After some clays of detention at Vincennes,
Charles was released, was conducted out of French
territory, and made his way to Avignon, where he
resided during January and February 1749. He had
gained the sympathy of the mob, both in Paris and
in London. Some of the French Court, including the
Dauphin, were eager in his cause. Songs and poems
were written against Louis XV. D'Argenson, as we
know, being out of office, composed a play on
Charles's martyrdom. So much contempt for Louis
was excited, that a nail was knocked into the coffin
of French royalty. The King, at the dictation of
England, had arrested, bound, imprisoned, and
expelled his kinsman, his guest, and (by the Treaty
of Fontainebleau) his ally.

Applause and pity from the fickle and forgetful
the Prince had won, but his condition was now
desperate. Eefusing to accept a pension from
France, he was poor ; his jewels he had pawned for
the Scottish expedition. He had disobeyed his
father's commands and mortally offended Louis by
refusing to leave France. His adherents in Paris
(as their letters to Piome prove) were in despair.
His party, as has been shown, was broken up into
hostile camps. Lochiel was dead. Lord George

1 In his work on Madame tie Pompadour (p. 109), M. Capefigue
avers that he discovered, in the archives of the French Police, traces
of an English plot to assassinate Prince Charles ; the Jacobites believed
in such attempts, not without reason, as we shall prove.


Murray had been insulted and estranged. The Earl
Marischal had declined Charles's invitation to- manage
his affairs (1747). Elcho was a persistent and
infuriated dun. Clancarty was reviling Charles,
James, Louis, England, and the world at large.
Madame de Pompadour, Cardinal Tencin, and de
Puysieux were all hostile. The English Jacobites,
though loyal, were timid. Europe was hermetically
sealed against the Prince. lief age in Fribourg,
where the English threatened the town, Charles had
refused. Not a single shelter was open to him, for
England's policy was to drive him into the dominions
of the Pope, where he would be distant and despised.
Of advisers he had only such attached friends as
Henry Goring, Bulkeley, Harrington, or such dis-
trusted boon companions as Kelly — against whom
the English Jacobites set all wheels in motion.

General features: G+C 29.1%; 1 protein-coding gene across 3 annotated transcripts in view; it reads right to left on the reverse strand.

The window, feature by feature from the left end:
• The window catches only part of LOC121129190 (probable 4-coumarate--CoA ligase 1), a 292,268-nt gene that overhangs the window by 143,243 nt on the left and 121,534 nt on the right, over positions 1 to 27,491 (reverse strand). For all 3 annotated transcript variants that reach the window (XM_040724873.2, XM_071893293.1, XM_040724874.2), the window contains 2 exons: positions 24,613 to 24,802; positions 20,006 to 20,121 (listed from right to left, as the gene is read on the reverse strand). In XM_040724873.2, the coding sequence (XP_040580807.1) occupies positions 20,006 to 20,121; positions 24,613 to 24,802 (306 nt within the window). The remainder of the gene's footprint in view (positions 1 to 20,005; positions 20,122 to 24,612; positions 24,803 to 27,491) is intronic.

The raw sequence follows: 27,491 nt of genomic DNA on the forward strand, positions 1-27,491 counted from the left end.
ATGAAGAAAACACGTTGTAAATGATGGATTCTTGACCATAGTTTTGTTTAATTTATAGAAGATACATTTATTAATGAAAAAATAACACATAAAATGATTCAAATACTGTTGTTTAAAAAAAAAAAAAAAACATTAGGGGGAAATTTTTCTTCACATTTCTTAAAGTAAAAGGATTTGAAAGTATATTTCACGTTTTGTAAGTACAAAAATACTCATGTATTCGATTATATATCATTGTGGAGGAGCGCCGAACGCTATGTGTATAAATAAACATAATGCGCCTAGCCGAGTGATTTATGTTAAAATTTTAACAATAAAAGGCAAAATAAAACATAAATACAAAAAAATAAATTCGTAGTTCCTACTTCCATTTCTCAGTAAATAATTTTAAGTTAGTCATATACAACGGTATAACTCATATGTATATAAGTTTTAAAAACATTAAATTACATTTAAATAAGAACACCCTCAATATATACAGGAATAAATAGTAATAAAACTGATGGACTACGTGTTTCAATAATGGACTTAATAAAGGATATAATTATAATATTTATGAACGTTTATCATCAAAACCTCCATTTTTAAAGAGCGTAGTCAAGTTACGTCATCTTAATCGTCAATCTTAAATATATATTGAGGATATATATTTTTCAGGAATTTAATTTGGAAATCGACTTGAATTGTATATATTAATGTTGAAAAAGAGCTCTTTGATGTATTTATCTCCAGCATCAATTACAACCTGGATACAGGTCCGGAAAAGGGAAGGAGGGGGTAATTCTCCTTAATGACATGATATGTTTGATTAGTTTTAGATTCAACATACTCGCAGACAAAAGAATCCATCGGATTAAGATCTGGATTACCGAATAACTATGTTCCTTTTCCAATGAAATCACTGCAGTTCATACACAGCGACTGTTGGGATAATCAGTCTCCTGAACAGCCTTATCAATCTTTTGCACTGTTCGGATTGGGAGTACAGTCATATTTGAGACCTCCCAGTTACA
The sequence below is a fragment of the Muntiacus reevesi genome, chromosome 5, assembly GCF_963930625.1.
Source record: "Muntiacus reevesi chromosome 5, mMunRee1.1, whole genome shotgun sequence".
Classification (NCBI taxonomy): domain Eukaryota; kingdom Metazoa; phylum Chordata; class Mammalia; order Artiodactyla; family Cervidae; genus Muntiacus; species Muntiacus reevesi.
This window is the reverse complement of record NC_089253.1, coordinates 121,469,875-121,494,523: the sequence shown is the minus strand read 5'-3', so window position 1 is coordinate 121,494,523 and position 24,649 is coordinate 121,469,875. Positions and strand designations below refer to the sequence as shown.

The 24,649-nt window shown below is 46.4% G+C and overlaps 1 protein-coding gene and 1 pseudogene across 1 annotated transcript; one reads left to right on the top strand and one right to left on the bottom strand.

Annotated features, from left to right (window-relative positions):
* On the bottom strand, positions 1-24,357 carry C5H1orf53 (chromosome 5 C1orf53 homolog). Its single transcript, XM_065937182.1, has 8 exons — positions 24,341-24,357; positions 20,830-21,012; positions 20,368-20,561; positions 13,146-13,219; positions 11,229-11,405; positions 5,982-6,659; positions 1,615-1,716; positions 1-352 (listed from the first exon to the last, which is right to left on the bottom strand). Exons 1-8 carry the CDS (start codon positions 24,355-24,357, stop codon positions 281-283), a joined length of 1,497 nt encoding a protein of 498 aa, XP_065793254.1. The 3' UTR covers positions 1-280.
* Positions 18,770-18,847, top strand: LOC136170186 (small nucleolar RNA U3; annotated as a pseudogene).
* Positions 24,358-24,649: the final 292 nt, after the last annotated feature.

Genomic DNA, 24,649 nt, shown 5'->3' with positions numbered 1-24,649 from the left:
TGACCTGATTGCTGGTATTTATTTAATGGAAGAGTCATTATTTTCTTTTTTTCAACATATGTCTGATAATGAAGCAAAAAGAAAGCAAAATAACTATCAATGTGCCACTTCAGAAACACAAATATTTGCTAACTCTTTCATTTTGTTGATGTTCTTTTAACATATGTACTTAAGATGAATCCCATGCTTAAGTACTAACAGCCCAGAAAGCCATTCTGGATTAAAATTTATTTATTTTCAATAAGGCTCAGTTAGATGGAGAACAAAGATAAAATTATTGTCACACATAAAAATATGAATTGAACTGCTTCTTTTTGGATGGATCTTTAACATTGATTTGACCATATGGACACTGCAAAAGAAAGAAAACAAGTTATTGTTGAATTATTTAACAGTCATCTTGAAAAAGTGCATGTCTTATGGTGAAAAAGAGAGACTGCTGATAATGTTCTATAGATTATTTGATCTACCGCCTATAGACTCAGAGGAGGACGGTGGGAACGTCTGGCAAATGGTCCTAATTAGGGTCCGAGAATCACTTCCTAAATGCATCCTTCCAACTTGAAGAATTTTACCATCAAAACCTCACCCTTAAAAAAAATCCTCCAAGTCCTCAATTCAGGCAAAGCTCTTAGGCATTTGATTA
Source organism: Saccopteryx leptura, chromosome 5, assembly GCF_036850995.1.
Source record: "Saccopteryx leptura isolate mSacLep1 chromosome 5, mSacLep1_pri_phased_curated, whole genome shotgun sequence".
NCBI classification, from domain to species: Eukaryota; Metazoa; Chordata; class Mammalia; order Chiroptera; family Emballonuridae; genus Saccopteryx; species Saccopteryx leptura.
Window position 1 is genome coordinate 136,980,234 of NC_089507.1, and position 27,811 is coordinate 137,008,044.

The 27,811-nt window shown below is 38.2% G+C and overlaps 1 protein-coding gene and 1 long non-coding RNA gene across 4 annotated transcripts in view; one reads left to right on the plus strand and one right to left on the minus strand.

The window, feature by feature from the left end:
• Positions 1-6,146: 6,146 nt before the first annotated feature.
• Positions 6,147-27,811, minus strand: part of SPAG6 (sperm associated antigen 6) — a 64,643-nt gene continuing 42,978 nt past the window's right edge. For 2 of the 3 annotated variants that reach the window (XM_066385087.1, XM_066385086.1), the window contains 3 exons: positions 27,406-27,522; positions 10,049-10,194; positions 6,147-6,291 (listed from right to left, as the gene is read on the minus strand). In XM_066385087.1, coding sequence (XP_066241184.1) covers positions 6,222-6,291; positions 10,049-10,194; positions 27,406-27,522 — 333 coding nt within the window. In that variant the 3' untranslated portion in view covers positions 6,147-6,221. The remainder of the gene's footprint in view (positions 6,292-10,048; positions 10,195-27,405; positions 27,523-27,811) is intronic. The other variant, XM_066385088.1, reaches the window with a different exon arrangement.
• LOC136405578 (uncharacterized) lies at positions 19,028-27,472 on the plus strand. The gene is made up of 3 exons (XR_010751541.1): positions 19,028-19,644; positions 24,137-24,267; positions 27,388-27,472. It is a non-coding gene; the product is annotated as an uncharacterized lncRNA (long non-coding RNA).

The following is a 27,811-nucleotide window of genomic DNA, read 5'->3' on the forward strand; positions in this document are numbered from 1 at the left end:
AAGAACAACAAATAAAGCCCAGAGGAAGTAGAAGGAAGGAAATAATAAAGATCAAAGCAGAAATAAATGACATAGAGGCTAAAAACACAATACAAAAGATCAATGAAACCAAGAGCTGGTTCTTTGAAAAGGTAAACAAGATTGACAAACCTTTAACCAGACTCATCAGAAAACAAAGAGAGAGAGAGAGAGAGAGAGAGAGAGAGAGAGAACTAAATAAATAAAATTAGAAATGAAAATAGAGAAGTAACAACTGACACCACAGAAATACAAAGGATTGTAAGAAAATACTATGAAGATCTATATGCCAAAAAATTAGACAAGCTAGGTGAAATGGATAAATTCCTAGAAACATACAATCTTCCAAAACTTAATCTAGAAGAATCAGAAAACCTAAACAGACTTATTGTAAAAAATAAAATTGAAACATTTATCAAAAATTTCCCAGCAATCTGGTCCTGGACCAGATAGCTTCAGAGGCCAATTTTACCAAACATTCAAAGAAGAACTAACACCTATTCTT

Charles's refuge at Avignon even was menaced by
English threats directed at the Pope. The Prince
tried to amuse himself ; he went to dances, he intro-
duced boxing matches, 1 just as years before he had
brought golf into Italy. But his position was un-
tenable, and he disappeared.

Prom the gossip of d'Argenson we have learned
that Charles was no longer the same man as the
gallant leader of the race to Derby, or the gay and
resourceful young Ascanius who won the hearts
of the Highlanders by his cheerful courage and
contented endurance. He was now embittered by

1 Walton. S. P. Tuscany.- No. 55.


defeat ; by suspicions of treachery which the Irish
about him kindled and fanned, by the broken
promises of Louis XV., by the indifference of Spain.
He had become ' a wild man,' as his father's secre-
tary, Edo-ar, calls him — ' Our dear wild man.' He
spelled the name ' Lome sauvage.' He was, in
brief, a desperate, a soured, and a homeless outcast.
His chief French friends were ladies — Madame
de Vasse, Madame de Tahnond, and others.
Montesquieu, living in their society, and sending
wine from his estate to the Jacobite Lord Elibank ;
rejoicing, too, in an Irish Jacobite housekeeper, ' Mile.
Betti,' was well disposed, like Voltaire, in an indif-
ferent well-bred way. Most of these people were,
later, protecting and patronising the Prince when
concealed from the view of Europe, but theirs was a
vao;ue and futile alliance. Charles and his case were

In this mood, and in this situation at Avignon, he
carried into practice the counsel which d'Argenson
had elaborated in a written memoir. ' I gave them '
(Charles and Henry) 'the best possible advice,' says
La Bete. ' My " Memoire " I entrusted to O'Brien at